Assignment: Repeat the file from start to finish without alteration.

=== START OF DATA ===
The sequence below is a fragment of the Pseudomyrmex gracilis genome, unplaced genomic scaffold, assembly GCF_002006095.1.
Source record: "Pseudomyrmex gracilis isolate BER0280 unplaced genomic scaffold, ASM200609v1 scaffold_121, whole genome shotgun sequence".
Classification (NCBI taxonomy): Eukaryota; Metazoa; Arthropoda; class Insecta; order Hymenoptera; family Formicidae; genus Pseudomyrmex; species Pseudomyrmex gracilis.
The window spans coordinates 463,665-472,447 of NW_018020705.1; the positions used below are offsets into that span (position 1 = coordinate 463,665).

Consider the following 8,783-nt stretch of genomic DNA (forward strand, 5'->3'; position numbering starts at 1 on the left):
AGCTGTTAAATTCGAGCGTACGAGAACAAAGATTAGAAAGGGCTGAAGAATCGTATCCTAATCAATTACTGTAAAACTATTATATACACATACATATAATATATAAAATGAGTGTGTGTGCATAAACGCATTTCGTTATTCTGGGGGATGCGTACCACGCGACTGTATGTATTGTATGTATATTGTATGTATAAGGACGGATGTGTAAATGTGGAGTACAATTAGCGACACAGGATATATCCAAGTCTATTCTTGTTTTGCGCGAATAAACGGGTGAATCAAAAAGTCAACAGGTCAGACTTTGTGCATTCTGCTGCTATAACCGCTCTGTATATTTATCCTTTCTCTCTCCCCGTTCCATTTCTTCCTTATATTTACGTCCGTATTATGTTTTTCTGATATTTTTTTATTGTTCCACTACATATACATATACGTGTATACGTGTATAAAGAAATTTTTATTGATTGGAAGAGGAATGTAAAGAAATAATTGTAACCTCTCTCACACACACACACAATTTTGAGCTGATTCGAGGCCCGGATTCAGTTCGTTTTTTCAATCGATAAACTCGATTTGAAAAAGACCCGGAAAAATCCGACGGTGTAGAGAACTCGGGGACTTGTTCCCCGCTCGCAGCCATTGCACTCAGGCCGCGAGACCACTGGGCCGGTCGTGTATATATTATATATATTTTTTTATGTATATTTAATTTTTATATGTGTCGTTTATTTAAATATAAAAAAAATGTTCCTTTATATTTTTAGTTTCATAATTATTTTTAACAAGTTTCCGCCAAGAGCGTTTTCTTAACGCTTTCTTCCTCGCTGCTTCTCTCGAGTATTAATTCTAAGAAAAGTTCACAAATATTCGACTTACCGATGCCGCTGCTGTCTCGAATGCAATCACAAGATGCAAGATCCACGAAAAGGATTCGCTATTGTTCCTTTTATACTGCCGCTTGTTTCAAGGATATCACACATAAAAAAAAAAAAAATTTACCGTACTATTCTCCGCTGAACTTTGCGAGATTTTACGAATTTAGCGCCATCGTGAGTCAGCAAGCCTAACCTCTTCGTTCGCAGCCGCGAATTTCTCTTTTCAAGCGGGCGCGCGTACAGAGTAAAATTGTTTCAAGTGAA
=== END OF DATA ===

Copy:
The sequence below is a fragment of the Pseudomyrmex gracilis genome, unplaced genomic scaffold, assembly GCF_002006095.1.
Source record: "Pseudomyrmex gracilis isolate BER0280 unplaced genomic scaffold, ASM200609v1 scaffold_121, whole genome shotgun sequence".
Classification (NCBI taxonomy): Eukaryota; Metazoa; Arthropoda; class Insecta; order Hymenoptera; family Formicidae; genus Pseudomyrmex; species Pseudomyrmex gracilis.
The window spans coordinates 463,665-472,447 of NW_018020705.1; the positions used below are offsets into that span (position 1 = coordinate 463,665).

Consider the following 8,783-nt stretch of genomic DNA (forward strand, 5'->3'; position numbering starts at 1 on the left):
AGCTGTTAAATTCGAGCGTACGAGAACAAAGATTAGAAAGGGCTGAAGAATCGTATCCTAATCAATTACTGTAAAACTATTATATACACATACATATAATATATAAAATGAGTGTGTGTGCATAAACGCATTTCGTTATTCTGGGGGATGCGTACCACGCGACTGTATGTATTGTATGTATATTGTATGTATAAGGACGGATGTGTAAATGTGGAGTACAATTAGCGACACAGGATATATCCAAGTCTATTCTTGTTTTGCGCGAATAAACGGGTGAATCAAAAAGTCAACAGGTCAGACTTTGTGCATTCTGCTGCTATAACCGCTCTGTATATTTATCCTTTCTCTCTCCCCGTTCCATTTCTTCCTTATATTTACGTCCGTATTATGTTTTTCTGATATTTTTTTATTGTTCCACTACATATACATATACGTGTATACGTGTATAAAGAAATTTTTATTGATTGGAAGAGGAATGTAAAGAAATAATTGTAACCTCTCTCACACACACACACAATTTTGAGCTGATTCGAGGCCCGGATTCAGTTCGTTTTTTCAATCGATAAACTCGATTTGAAAAAGACCCGGAAAAATCCGACGGTGTAGAGAACTCGGGGACTTGTTCCCCGCTCGCAGCCATTGCACTCAGGCCGCGAGACCACTGGGCCGGTCGTGTATATATTATATATATTTTTTTATGTATATTTAATTTTTATATGTGTCGTTTATTTAAATATAAAAAAAATGTTCCTTTATATTTTTAGTTTCATAATTATTTTTAACAAGTTTCCGCCAAGAGCGTTTTCTTAACGCTTTCTTCCTCGCTGCTTCTCTCGAGTATTAATTCTAAGAAAAGTTCACAAATATTCGACTTACCGATGCCGCTGCTGTCTCGAATGCAATCACAAGATGCAAGATCCACGAAAAGGATTCGCTATTGTTCCTTTTATACTGCCGCTTGTTTCAAGGATATCACACATAAAAAAAAAAAAAATTTACCGTACTATTCTCCGCTGAACTTTGCGAGATTTTACGAATTTAGCGCCATCGTGAGTCAGCAAGCCTAACCTCTTCGTTCGCAGCCGCGAATTTCTCTTTTCAAGCGGGCGCGCGTACAGAGTAAAATTGTTTCAAGTGAA